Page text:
Saturday, August 10, 2013

The Top 10 Pronunciation Problems for Chinese Speakers of English

by Amy Schiwitz, M.S., CCC-SLP

As anyone knows who has tried to learn both English and Chinese, the 2 languages have very different pronunciation!  This is true whether you compare English to Mandarin, Cantonese, or any other Chinese language.

Here are the top 10 pronunciation difficulties for Chinese speakers who learn English:

1.  Intonation, Stress, and Rhythm

Intonation and rhythm are different in English than in Chinese.  Also, Chinese words usually only have 1 syllable, whereas English words can have up to...well, 19, if you count "Pnuemonoultramicroscopicsilicovolcanoconiosis!"

Of course most words in English aren't that long, but it is common to have 5-6 syllables in an English word.  Many Chinese speakers tend to rush through these long words, trying to say them very fast, which causes them to mispronounce the word.

Practice pronouncing long words slowly, giving yourself time to pronounce all the sounds. Listen to the intonation and rhythm of the English speakers around you, noticing how they use intonation for different meanings.  Try to imitate these patterns as much as you can.  I plan to make a blog post just about intonation soon!

2.  /r/ as in "right."

The consonant /r/ is similar to the Chinese /r/ in some dialects, but still quite different.  To an English speaker, the Chinese /r/ may sound more like the English /l/ sound.  In other words, when you say "right" with a Chinese /r/, English speakers may hear "light."  Depending on your dialect of Chinese, your "right" may sound like "white."

The best thing to do is usually to keep the tip of your tongue low, so that your /r/ won't sound like an /l/.  If your /r/ sounds like a /w/, make sure to keep your lips stretched back and not purse your lips while pronouncing /r/. (I also plan to make an instructional Youtube video about /r/ soon!)

3.  /θ/ as in "think" and /ð/ as in "that"

Chinese does not have these two sounds.  Many of my Chinese students actually know how to produce these sounds, but forget when they are speaking quickly, especially since the /ð/ shows up a lot in small words such as "this," "the," "that," "those," "there," and so on. 

4.  "Consonant clusters," or more than one consonant in a row.

Chinese does not have any "consonant clusters," or more than one consonant in a row.  For example, the words "blue," "truck," and "spring" have consonant clusters.

5.  Consonants at the end of words, especially /b/, /d/, /g/, /p/, /t/, and /k/.

These sounds are called voiced and voiceless stop consonants, and Chinese has no voiced consonants at the end of words.  English speakers usually differentiate between voiced consonants (/b/, /d/, /g/) and voiceless consonants (/p/, /t/, /k/) by producing a longer vowel for voiced consonants and a shorter vowel for voiceless consonants.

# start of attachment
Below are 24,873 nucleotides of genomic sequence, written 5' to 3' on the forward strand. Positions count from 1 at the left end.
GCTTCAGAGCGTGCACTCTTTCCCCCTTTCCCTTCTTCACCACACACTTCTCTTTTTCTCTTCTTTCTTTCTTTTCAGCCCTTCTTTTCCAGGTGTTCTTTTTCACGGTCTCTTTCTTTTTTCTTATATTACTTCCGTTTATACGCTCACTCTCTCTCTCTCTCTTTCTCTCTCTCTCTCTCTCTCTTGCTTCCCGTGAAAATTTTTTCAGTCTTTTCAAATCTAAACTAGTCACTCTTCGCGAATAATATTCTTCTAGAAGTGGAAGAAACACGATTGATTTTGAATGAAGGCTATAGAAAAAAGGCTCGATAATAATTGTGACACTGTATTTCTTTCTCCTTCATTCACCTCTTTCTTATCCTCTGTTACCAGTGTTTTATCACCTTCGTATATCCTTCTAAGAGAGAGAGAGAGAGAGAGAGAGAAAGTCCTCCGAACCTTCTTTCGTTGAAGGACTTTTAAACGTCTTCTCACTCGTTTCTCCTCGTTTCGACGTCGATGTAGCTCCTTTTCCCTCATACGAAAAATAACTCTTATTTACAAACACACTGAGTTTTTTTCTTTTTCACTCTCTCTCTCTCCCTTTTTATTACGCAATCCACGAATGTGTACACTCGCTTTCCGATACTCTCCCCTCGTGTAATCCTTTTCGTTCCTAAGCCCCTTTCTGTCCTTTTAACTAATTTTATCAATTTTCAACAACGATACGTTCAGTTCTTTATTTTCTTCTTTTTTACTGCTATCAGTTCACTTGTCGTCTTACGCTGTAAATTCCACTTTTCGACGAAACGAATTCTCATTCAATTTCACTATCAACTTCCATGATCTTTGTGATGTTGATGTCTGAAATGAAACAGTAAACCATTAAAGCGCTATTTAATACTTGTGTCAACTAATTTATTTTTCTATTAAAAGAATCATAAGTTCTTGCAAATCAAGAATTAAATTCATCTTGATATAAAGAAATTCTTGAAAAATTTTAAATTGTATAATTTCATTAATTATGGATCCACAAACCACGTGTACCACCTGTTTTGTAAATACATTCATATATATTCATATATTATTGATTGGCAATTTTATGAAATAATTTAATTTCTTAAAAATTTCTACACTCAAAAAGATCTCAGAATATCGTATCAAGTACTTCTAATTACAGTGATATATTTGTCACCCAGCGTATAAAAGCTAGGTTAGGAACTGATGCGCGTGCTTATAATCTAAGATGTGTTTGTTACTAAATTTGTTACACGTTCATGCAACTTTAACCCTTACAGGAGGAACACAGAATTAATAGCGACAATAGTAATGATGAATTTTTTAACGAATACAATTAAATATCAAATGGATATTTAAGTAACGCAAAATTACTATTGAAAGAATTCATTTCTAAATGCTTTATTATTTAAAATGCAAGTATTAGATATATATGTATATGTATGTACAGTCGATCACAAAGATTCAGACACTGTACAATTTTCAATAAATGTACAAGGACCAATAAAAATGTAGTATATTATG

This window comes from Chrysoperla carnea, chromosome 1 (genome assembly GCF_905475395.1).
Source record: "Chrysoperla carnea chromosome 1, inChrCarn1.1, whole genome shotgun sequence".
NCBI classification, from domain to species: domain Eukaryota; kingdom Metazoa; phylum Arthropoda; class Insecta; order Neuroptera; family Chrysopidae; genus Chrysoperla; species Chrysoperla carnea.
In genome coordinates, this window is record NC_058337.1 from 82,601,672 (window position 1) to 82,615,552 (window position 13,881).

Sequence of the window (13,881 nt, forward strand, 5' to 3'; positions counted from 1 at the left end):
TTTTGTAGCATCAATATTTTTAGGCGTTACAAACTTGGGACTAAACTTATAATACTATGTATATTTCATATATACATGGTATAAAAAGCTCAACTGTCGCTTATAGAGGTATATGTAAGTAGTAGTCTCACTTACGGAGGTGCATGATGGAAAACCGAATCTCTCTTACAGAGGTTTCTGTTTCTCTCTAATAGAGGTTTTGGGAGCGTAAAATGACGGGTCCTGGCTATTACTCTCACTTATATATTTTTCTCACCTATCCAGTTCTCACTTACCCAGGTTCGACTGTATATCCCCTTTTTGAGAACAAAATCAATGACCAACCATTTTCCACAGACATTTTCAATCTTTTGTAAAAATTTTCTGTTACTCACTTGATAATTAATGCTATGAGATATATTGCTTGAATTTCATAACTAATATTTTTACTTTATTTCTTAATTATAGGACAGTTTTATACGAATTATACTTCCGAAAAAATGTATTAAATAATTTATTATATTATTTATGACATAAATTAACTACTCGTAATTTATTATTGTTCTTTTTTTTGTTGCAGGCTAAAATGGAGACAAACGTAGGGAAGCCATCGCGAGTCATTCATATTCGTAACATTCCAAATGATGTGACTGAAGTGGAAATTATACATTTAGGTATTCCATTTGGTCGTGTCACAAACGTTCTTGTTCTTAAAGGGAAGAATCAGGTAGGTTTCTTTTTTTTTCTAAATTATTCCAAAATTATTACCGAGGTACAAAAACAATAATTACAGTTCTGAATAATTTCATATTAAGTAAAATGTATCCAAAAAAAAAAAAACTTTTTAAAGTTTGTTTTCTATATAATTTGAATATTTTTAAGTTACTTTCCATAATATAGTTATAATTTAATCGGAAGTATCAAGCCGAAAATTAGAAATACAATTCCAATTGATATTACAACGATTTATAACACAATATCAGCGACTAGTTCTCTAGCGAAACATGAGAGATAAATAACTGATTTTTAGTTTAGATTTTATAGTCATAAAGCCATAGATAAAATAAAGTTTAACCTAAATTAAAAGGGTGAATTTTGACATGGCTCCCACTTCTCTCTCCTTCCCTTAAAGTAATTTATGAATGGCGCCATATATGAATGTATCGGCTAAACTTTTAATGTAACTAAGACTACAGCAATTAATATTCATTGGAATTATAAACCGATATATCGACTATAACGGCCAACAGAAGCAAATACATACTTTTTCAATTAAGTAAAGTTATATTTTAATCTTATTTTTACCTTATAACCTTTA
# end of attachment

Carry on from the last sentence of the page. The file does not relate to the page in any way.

For example, the words "mop" and "mob" would be pronounced exactly the same except the vowel in "mop" would be shorter than the vowel in "mob."  (I also plan to make a video about this concept, since it is hard to demonstrate in writing.)

6.  The consonants /v/ as in "van," /ð/ as in "breathe," /z/, /ʒ/ as in "measure," and /dʒ/ as in "judge."

These sounds are called "voiced fricatives and affricates," and Chinese does not have them.  If you put your fingers on your throat, you should be able to feel your voice vibrating during these sounds.  For example, if you say "fffffff," your voice should not be vibrating, and if you say, "vvvvvvv," you should feel your throat vibrate.

7.  Differentiating between /l/ and /n/.

In my experience, Cantonese speakers and Chinese speakers from the south of China often have trouble differentiating between /l/ and /n/.  In other words, if you say "need," an English speaker might hear "lead."  It is important to keep in mind that for /n/, sound should be directed through your nose, and for /l/, sound should be directed around either side of your tongue.

8.  /l/ at the end of words.

To produce a /l/ at the end of a word like "little," make sure the tip of your tongue is curled up, barely touching the tooth ridge, and that your lips are not rounded.

9.  /m/, /n/, and /ŋ/ at the end of words.

Chinese does include these sounds at the end of words, but they tend to be much shorter.  Emphasize the final consonant in words like "arm," "sun," and "sing."

10.  Pronouncing these vowel pairs differently from each other:
/i/ vs /ɪ/
/e/ vs /ɛ/
/u/ vs /ʊ/
/e/ vs /æ/

Chinese speakers tend to pronounce each of these vowel pairs in an identical way.  Therefore, "sheep"/"ship," "mate"/"met," "shoed"/"should," and "mate"/"mat" may sound the same.

If you can master these 10 things, your English will be very clear!  Learning English pronunciation as a Chinese speaker (or Chinese pronunciation as an English speaker, for that matter) is challenging, and will take lots of practice.  With determination and some guidance, I believe you can do it!  That's why I offer personalized courses over Skype for anyone in the world who is ready to master English pronunciation.  Call +1 (205) 701-3192 today for a free consultation.

1 comment:

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